NHS staff in strike threat over pay

A nurse treating a patient
A nurse treating a patient
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UNIONS have reacted with anger to the government’s decision not to award a cost of living increase to the majority of NHS staff amid talks of possible strike action in Wigan.

Ministers have announced a basic one per cent pay rise, but the 600,000 nurses and other staff receiving automatic “progression-in-job” increases, “typically worth over three per cent”, will not get the one per cent as well.

The North West director of the Royal College of Nursing (RCN) who works on behalf of staff at Wrightington Wigan Leigh NHS Foundation Trust, (WWL) Steve Flanagan said: “Nurses across the North West will be angry at today’s announcement. While our members work tirelessly day-in, day-out, under increasingly difficult conditions, the government is today rewarding them by ignoring the independent pay review body, and holding the Agenda for Change (AfC) pay system to ransom. NHS staff in the region are being told to be grateful, while their contractually-agreed terms of employment are torn up.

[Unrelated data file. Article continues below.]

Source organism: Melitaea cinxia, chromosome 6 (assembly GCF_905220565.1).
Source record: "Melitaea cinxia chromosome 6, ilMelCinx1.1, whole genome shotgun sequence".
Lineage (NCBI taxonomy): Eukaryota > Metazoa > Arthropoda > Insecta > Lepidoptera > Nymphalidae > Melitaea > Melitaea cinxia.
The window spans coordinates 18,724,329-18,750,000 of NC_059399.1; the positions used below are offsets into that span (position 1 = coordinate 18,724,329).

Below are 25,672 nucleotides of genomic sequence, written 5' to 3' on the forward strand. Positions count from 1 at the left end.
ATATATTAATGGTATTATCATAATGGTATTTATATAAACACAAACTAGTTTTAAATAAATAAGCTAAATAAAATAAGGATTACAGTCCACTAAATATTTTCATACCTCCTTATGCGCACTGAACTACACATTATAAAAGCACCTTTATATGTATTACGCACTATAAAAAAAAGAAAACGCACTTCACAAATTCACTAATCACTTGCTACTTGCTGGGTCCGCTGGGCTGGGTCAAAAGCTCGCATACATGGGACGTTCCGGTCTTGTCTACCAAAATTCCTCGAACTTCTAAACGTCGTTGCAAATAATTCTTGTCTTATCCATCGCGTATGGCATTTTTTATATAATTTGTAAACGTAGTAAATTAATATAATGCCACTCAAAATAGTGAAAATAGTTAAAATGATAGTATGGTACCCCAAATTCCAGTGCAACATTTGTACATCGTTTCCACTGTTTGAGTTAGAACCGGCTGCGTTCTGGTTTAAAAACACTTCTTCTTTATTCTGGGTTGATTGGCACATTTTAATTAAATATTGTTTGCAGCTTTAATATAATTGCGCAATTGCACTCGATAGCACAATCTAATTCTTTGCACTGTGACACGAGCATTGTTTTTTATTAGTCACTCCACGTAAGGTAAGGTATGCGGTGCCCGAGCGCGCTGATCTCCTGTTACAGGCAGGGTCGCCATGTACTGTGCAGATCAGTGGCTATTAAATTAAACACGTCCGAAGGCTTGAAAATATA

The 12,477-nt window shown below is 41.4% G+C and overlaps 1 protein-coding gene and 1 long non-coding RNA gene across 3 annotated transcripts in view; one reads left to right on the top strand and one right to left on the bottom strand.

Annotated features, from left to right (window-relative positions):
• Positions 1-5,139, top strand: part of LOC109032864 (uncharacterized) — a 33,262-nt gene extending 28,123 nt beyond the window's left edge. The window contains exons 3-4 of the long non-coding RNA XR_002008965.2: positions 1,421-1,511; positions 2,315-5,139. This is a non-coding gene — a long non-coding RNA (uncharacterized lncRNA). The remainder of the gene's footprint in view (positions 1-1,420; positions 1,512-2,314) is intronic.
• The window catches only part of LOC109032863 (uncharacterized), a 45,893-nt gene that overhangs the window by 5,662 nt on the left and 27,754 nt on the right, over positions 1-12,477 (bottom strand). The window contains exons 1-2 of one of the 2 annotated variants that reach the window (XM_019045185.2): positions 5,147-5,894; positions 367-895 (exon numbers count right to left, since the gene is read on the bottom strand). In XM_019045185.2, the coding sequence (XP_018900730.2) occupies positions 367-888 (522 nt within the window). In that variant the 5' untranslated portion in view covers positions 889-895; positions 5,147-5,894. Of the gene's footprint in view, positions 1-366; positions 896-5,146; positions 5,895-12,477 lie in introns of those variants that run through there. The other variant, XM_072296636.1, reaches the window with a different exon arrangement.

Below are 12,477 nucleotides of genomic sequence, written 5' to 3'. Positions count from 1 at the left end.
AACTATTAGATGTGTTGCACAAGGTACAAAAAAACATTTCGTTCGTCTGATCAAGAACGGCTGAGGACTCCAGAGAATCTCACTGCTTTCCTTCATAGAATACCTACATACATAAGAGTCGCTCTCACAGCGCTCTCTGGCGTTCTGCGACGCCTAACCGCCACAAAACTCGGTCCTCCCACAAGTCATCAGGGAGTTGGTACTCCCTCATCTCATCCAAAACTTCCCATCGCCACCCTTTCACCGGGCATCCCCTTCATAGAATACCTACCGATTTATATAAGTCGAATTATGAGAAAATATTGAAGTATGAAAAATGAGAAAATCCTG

“Less than half of nursing staff at the top of their pay increment will get a paltry 1% increase, after three years of pay restraint. The remainder will simply get what they are contractually entitled to, if they can demonstrate they have developed their skills in the previous year.”

These sentiments have been echoed by the GMB.

Martin Jackson, GMB NHS chair, said: “NHS workers are doing their incredible best, against a backdrop of NHS cuts and reorganisations.

“Many GMB members were counting on the paltry one per cent to help subsidise the increase in cost of pension contributions which are to come in next month. Cost of living has increased, we have had years of pay restraint and now we are not even going to receive the one per cent the Chancellor set out in the last budget - enough is enough.”